e-CFR banner

Home
gpo.gov
govinfo.gov

e-CFR Navigation Aids

Browse

Simple Search

Advanced Search

 — Boolean

 — Proximity

 

Search History

Search Tips

Corrections

Latest Updates

User Info

FAQs

Agency List

Incorporation By Reference

eCFR logo

Related Resources

 

Electronic Code of Federal Regulations

e-CFR data is current as of December 12, 2019

Title 21Chapter ISubchapter EPart 500Subpart B → §500.27


Title 21: Food and Drugs
PART 500—GENERAL
Subpart B—Specific Administrative Rulings and Decisions


§500.27   Methylene blue-containing drugs for use in animals.

(a) New information requires a re- evaluation of the status of drugs containing methylene blue (tetramethylthionine chloride) for oral use in cats or dogs.

(1)(i) It has been demonstrated that two orally administered urinary antiseptic-antispasmodic preparations that contained methylene blue cause Heinz body hemolytic anemia in cats when used according to label directions. The specific cause of the reaction was determined to be the methylene blue contained in the preparations. The reaction can be severe enough to cause death of treated animals.

(ii) The Heinz body hemolytic anemia reaction to methylene blue has also been demonstrated in dogs under laboratory conditions. The precise mechanism by which methylene blue produces the characteristic erythrocytic inclusion bodies (Heinz bodies) and associated hemolytic anemia is unclear.

(2) The effectiveness of orally administered methylene blue as a urinary antiseptic is open to question. It appears that following oral administration, methylene blue is poorly and erratically absorbed and also slowly and erratically excreted in the urine. Studies in the dog indicate it is excreted in the urine essentially as leukomethylene blue stabilized in some manner. Methylene blue itself is stepwise demethylated in alkaline solutions (alkaline urine being a frequent consequence of urinary infection) to Azure B, Azure A, and Azure C. The antiseptic efficacy of all of these excretion products is unsubstantiated.

(3) In view of the foregoing, the Commissioner has concluded that animal drugs containing methylene blue for oral use in cats or dogs are neither safe nor generally recognized as effective within the meaning of section 201(v) of the act and are therefore considered new animal drugs. Accordingly, all prior formal and informal opinions expressed by the Food and Drug Administration that such drugs are “not new drugs” or “no longer new drugs” are hereby revoked.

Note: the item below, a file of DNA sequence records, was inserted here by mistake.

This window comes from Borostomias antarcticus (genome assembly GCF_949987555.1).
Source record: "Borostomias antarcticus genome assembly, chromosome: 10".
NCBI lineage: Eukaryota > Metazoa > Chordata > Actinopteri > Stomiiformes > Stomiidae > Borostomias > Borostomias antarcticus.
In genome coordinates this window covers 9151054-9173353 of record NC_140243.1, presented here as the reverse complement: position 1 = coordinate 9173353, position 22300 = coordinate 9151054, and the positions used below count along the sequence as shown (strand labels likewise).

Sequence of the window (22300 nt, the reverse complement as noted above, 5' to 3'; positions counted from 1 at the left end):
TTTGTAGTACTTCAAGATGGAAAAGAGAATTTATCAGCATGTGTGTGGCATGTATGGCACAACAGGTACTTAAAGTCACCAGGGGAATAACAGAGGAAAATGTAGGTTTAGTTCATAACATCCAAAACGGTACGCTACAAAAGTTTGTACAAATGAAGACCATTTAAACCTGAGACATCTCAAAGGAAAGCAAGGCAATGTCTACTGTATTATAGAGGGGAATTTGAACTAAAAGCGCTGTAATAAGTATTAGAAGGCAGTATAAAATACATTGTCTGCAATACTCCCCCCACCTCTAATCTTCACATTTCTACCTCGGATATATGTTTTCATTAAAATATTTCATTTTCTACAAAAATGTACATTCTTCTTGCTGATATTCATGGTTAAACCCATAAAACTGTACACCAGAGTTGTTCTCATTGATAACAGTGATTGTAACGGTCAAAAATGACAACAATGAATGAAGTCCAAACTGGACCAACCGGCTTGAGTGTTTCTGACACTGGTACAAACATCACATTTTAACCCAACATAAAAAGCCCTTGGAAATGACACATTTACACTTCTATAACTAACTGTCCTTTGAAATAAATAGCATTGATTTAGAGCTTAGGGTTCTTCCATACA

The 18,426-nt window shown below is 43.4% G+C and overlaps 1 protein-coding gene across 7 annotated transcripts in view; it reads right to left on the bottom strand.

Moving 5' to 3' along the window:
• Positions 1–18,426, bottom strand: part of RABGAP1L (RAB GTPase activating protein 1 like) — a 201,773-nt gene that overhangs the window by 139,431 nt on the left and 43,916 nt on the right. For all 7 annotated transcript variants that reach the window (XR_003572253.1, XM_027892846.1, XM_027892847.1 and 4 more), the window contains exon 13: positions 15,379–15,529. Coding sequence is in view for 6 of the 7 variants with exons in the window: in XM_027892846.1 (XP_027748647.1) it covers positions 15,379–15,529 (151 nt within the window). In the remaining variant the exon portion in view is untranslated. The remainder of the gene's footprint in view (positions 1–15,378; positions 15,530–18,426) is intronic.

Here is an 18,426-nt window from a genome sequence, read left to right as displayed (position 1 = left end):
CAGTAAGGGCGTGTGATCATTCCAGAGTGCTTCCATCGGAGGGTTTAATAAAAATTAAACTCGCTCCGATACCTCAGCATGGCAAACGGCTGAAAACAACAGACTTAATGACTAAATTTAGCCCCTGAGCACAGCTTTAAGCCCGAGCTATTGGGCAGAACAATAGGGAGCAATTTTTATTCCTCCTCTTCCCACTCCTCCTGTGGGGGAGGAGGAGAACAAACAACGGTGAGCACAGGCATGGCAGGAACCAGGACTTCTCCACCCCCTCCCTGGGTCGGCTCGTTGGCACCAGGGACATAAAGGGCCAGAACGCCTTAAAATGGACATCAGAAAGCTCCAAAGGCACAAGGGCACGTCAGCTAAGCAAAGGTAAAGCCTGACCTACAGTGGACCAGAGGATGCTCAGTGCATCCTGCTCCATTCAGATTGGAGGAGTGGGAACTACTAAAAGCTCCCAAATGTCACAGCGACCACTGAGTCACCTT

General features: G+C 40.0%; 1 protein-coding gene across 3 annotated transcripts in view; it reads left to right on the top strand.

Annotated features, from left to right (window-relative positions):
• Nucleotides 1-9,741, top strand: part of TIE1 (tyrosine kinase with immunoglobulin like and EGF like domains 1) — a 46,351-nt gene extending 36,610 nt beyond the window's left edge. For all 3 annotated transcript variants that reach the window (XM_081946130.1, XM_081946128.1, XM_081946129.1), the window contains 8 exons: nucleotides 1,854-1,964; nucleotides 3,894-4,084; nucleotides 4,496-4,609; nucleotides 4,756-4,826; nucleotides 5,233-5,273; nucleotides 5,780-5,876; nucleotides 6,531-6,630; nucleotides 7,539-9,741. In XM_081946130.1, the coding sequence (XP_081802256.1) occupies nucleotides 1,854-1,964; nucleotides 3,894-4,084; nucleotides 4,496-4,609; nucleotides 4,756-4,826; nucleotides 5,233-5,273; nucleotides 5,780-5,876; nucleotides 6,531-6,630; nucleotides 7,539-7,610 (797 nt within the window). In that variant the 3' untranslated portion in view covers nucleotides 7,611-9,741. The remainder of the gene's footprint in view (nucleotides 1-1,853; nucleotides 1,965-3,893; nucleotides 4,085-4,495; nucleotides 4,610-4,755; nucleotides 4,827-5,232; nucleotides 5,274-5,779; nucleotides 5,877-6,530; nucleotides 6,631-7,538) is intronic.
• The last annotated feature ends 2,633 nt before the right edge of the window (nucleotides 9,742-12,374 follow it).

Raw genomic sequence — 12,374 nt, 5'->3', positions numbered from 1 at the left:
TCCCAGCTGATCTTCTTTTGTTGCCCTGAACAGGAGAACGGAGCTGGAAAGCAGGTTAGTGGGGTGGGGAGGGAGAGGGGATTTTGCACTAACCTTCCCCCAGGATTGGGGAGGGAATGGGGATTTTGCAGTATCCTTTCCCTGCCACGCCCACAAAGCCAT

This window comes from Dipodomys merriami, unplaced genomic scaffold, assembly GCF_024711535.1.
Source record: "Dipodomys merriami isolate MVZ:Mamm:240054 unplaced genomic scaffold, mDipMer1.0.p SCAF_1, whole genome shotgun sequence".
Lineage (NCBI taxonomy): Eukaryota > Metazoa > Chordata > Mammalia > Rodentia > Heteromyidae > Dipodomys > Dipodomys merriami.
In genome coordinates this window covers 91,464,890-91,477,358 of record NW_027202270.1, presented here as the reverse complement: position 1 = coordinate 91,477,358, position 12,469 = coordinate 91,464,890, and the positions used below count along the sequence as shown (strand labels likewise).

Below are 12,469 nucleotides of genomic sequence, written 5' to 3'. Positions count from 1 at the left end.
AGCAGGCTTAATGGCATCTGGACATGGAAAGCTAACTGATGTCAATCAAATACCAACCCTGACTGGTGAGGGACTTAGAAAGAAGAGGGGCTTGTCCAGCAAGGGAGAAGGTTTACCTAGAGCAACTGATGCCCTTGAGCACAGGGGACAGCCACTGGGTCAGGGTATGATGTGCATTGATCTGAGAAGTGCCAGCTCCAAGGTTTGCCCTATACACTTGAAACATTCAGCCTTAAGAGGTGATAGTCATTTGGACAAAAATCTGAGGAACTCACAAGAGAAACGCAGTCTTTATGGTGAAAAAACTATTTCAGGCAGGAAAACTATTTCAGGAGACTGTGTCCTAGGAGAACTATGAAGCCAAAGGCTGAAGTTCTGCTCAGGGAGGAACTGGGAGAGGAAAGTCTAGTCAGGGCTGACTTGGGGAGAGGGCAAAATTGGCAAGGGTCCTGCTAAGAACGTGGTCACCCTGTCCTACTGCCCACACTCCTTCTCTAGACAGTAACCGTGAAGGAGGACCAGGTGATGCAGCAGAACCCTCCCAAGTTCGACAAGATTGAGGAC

(b) Animal drugs that contain methylene blue for oral use in cats or dogs and not the subject of an approved new animal drug application (NADA) are deemed to be adulterated under the provisions of section 501(a) (5) and/or (6) and/or misbranded under section 502(a) of the act and subject to regulatory action as of April 10, 1978.

(c) Sponsors of animal drugs that contain methylene blue for oral use in cats or dogs and not the subject of an approved new animal drug application (NADA) may submit an application in conformity with §514.1 of this chapter. Such applications will be processed in accordance with section 512 of the act. Submission of an NADA will not constitute grounds for continued marketing of this drug substance until such application is approved.

(d) New animal drug applications required by this regulation pursuant to section 512 of the act shall be submitted to the Food and Drug Administration. Center for Veterinary Medicine, Office of New Animal Drug Evaluation (HFV-100), 7500 Standish Pl., Rockville, MD 20855.

[43 FR 9803, Mar. 10, 1978; 43 FR 12310, Mar. 24, 1978, as amended at 54 FR 18279, Apr. 28, 1989; 57 FR 6475, Feb. 25, 1992; 60 FR 38480, July 27, 1995]

Need assistance?